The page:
Timothy Garton Ash writes us a book about reviewing the Stasi – the East German secret police – file on himself. [amazon]
As part of the post-reunification process, the Germans decided to open the Stasi files, so that anyone can access their file. In the US, we have a process – the Freedom of Information Act (FOIA) – that is intended to allow similar access, except when it doesn’t.[stderr] Ash writes with this oddly detached tone, which is perfect for the purpose: he’s surveilling himself going back through other people’s surveillance of his past self. Consequently, it doesn’t read like a thriller or a spy novel, it’s more of a report about reports.
The sources the Stasi themselves considered most important were the “unofficial collaborators,” the IMs. The numbers are extraordinary. According to internal records, in 1988 – the last “normal” year of the GDR – the Ministry for State Security had more than 170,000 “unofficial collaborators.” Of these, some 110,000 were regular informers, while the others were involved in “conspiratorial” services such as lending their flats for secret meetings or were simply listed as reliable contacts. The ministry itself had over 90,000 full-time employees, of whom less than 5,000 were in the HVA foreign intelligence wing. Setting the total figure against the adult population in the same year, this means that about out of every fifty adult East Germans had a direct connection with the secret police. Allow just one dependent per person and you’re up to one in twenty-five. [Ash]
In the US, that level of coverage would take 6,000,000 people, plus or minus. But, in the US, our technology companies and the government have colluded to get everyone to carry a smart tracking device which they keep on them practically all the time. The US FBI only employs about 35,000 people with its annual budget of $8 billion, but it’s very hard to say what the police coverage of the US is, because there are state and local police of varying degrees of militarization, cooperating to various degrees with the FBI and eachother. There is, also, the US intelligence apparatus, with a $50 billion budget, which dwarfs the FBI (and tries to surveil everybody).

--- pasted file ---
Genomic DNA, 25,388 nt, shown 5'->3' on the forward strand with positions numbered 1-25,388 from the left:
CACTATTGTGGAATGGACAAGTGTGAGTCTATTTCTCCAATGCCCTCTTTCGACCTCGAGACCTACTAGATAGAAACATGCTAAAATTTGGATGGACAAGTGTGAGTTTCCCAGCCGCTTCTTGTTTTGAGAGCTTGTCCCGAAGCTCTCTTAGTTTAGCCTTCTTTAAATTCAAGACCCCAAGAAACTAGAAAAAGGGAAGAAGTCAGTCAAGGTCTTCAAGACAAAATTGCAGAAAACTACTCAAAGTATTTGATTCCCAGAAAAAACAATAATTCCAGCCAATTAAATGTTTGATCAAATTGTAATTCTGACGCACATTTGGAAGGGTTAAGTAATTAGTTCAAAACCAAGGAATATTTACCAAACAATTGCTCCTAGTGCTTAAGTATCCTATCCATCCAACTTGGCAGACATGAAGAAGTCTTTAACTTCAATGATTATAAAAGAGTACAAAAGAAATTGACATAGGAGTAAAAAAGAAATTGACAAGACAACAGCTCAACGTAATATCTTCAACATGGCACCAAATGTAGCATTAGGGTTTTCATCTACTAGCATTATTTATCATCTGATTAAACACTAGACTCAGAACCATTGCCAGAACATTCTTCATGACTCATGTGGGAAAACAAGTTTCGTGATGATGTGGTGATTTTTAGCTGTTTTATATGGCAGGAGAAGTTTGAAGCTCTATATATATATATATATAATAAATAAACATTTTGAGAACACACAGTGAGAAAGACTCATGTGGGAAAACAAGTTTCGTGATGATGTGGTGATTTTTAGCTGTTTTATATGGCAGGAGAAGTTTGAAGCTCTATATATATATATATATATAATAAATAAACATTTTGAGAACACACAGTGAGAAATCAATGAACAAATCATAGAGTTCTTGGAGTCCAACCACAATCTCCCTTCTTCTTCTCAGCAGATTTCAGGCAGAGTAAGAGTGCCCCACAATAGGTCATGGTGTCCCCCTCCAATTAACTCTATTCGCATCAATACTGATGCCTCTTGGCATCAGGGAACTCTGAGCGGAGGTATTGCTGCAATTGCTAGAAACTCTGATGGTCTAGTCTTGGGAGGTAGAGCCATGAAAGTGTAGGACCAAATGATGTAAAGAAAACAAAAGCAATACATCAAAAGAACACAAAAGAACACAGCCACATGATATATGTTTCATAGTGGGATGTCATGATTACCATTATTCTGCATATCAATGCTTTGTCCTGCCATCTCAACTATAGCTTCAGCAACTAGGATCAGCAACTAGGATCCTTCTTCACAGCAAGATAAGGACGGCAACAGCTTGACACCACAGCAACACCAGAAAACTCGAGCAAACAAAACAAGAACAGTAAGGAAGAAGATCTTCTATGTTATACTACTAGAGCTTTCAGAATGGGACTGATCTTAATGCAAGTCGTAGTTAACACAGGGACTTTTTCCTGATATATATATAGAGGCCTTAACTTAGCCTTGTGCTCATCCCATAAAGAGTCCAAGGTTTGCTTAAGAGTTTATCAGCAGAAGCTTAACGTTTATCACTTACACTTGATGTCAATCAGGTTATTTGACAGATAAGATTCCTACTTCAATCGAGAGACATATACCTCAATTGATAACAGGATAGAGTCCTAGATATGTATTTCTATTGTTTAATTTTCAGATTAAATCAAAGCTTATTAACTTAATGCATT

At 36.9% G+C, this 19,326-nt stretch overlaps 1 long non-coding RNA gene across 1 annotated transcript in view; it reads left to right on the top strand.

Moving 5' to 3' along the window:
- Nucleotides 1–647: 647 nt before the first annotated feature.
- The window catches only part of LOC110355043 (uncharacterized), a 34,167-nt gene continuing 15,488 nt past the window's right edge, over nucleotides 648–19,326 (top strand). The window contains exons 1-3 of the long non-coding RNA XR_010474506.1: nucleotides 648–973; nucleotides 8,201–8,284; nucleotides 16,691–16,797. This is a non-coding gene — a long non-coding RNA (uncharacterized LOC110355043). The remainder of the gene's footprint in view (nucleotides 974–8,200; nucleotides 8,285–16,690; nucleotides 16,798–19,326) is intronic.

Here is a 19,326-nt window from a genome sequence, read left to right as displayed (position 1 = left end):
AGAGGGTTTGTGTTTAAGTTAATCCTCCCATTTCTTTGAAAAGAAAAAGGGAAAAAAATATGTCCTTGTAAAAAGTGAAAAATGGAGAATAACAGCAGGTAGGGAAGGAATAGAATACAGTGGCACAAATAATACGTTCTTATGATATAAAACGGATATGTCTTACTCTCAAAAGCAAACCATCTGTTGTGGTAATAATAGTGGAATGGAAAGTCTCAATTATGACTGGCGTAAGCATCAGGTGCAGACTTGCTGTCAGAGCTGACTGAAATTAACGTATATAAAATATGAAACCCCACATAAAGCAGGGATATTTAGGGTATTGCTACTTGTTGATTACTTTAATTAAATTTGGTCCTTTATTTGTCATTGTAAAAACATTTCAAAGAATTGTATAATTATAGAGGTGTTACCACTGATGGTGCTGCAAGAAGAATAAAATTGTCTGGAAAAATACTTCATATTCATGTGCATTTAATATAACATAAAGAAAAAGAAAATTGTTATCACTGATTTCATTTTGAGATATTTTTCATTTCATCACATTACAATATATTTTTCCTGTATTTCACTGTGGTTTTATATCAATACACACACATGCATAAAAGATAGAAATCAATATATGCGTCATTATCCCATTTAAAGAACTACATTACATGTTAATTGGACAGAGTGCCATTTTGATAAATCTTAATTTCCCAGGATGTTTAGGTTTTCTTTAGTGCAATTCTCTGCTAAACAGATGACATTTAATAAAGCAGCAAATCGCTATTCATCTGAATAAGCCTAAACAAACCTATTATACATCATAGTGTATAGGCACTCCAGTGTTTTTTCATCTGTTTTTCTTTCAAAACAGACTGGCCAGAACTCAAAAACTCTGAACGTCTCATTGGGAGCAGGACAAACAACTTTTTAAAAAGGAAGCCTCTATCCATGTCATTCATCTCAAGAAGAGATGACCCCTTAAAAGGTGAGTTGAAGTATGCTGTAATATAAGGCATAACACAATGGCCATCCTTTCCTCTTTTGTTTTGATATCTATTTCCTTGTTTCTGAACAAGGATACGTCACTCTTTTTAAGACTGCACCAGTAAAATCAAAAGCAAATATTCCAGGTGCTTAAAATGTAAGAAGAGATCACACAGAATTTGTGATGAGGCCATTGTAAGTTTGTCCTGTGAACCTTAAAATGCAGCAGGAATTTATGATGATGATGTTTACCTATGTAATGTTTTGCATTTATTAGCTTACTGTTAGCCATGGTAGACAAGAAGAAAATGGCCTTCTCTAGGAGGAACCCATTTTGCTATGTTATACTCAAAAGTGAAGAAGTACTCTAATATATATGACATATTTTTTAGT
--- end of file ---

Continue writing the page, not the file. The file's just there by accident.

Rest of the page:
Ash gets his file and discovers it is surprisingly large. As a journalism student who travelled to/from the UK, and both Germanies, interviewing old state figures like Markus Wolf [wikipedia], he fit the profile of a spy fairly well. He reads other peoples’ analysis of his actions, then compares them to his diaries. He describes his meetings with some of the people who filed reports on him – and a pattern that becomes noticeable: denial at first, then an excuse, “I had to do it” or “they controlled my job, and if I didn’t report on you my career would have been ruined.” There’s a cautionary tale embedded in this story, and Ash doesn’t dance around about it – nor does he dwell on it: it is obvious enough.
When I tell people about my file they say strange things like “How lucky!” or “What a privilege!” If they themselves had anything to do with Eastern Europe, they say, “Yes, I must apply to see my file,” or “It seems that mine was destroyed,” or “Gauck tells me mine is probably in Moscow.” No one ever says, “I’m sure they didn’t have one on me.” One could describe the syndrome in Freudian terms: file envy.
Actually, mine is very modest compared with many. What is my single binder against the writer Jurgen Fuchs’ thirty? My 325 pages against the 40,000 devoted to the dissident singer Wolf Biermann? Yet small keys can open large doors. This is a way into much bigger rooms. Wherever there has been a secret police, not just in Germany, people often protest that their files are wholly unreliable, full of distortions and fabrications.